Another Bangladeshi factory fire caught fire just a couple weeks later, killing eight. Then a week after that, a ceiling collapsed in Cambodia on workers making Asics shoes, killing two. We wrote in April onreported conditions in a Zara factory that smacked of slave labor. Meanwhile, apparel factories are reported to unleash so much toxic effluent into Chinese rivers, you can tell what colors are in season by looking at the rivers.
When we first reported on the Bangladesh factory collapse, many of you were rightly appalled and asked the question, “Yeah, but what can we do?” No more burying your head in the back of the closet. We’ve come up with seven steps to take to be a more conscious shopper when it comes to environmental and labor concerns (political views of the retailer we’ll save for another day). And thankfully, you don’t have to dress exclusively in potato sacks or tie-dyed yoga pants. Read on for how to get your fashion karma and wear your platforms, too.
1. Educate Yourself
Things move so fast in the fashion world, it can be hard to keep up. While last month was the second time Zara has been called out for terrible labor conditions in a factory making its clothes, it was also one of the large retailers who just signed a legally binding agreementto finance fire safety and building improvements in Bangladesh, along with H&M and the parent company of Calvin Klein and Tommy Hilfiger. The chatter around ethical fashion is already starting to fade, so add the blog Ecouterre to your bookmarks. It’s been obsessively cataloging industry news, green fashion events, and the newest ethical designers hitting the scene for years. From there, you can make more informed decisions about which stores you choose to patronize.
And for a deep and fascinating dive into the loosely regulated fashion industry, pick up a copy of Overdressed: The Shockingly High Cost of Cheap Fashion — it’s like The Omnivores Dilemma for clothing.
2. Pressure Apparel Brands To Reform
It’s not enough to just talk about this over brunch with your girlfriends — you gotta let the fashion industry know your opinion! After the historic 1911 Triangle Shirtwaist Fire (the 146 dead seems paltry compared to the Bangladesh building collapse), it was public outcry and subsequent new regulations that reformed the industry. So,mad at Gap and Target for refusing to sign the Bangladesh accord we mentioned above? Tweet, email, or call them up. Think the entire industry needs overhaul? Sign one or all of these petitions. Want the government to regulate how we get our apparel? Call up your representative.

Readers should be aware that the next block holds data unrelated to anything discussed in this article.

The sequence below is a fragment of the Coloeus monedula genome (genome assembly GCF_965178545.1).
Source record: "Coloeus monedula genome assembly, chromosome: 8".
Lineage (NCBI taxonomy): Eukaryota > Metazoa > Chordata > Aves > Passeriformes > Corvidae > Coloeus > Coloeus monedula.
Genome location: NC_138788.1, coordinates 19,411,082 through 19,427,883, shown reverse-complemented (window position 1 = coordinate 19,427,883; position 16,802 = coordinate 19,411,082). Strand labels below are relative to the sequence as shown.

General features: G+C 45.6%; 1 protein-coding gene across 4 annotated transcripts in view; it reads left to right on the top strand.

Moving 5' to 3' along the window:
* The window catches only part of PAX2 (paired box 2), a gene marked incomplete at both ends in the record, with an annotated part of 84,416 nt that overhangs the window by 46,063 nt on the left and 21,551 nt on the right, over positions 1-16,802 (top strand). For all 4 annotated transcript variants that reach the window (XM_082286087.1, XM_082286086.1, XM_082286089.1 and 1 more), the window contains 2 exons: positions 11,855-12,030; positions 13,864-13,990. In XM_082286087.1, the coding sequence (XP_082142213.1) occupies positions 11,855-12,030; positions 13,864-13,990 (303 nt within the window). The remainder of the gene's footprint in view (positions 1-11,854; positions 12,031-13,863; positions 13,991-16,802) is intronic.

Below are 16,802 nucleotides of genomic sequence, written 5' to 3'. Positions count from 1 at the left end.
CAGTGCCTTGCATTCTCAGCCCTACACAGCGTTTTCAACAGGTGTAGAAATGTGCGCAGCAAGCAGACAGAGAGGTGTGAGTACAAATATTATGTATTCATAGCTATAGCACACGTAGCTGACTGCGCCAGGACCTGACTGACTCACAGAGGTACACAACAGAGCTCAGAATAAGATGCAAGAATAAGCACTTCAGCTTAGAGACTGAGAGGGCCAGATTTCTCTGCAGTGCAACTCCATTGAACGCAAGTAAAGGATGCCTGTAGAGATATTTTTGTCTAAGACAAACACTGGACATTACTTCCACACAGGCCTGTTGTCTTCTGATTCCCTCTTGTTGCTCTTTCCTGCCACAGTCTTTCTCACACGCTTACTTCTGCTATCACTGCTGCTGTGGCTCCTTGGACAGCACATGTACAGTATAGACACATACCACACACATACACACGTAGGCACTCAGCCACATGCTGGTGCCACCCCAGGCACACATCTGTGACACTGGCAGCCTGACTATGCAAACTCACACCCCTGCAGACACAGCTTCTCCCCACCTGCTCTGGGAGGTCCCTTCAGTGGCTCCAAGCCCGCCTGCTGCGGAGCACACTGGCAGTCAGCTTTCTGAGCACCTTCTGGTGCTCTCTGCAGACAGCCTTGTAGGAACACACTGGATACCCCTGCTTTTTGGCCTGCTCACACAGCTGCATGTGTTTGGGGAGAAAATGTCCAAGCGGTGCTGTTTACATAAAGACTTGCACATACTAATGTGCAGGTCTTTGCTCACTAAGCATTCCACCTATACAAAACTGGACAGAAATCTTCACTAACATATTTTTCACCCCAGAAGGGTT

3. Go For Quality, Not Quantity
You’ve talked the talk; now it’s time to shop the walk. One of the factors contributing to terrible labor conditions is paying insanely cheap prices for throwaway clothes. How could anyone make a living wage making $15 shoes? Think about it.
Instead, do as the French do, and build a wardrobe of classic staples that will last for years. We’re not necessarily saying that anything under $300 is unethical — we’ve all got a H&M piece or two that we’ve cherished for years. It just means shopping thoughtfully, carefully curating your closet, and resisting the siren call of a $10 meh top because, “It’s so cheap, why not?” There are now 1,100 reasons why not.
And really, it’s much more satisfying to buy one beautiful $150 dress you can wear often for years, than five cheap dresses that fall apart by the end of their first night out.
4. Go Vintage Or Used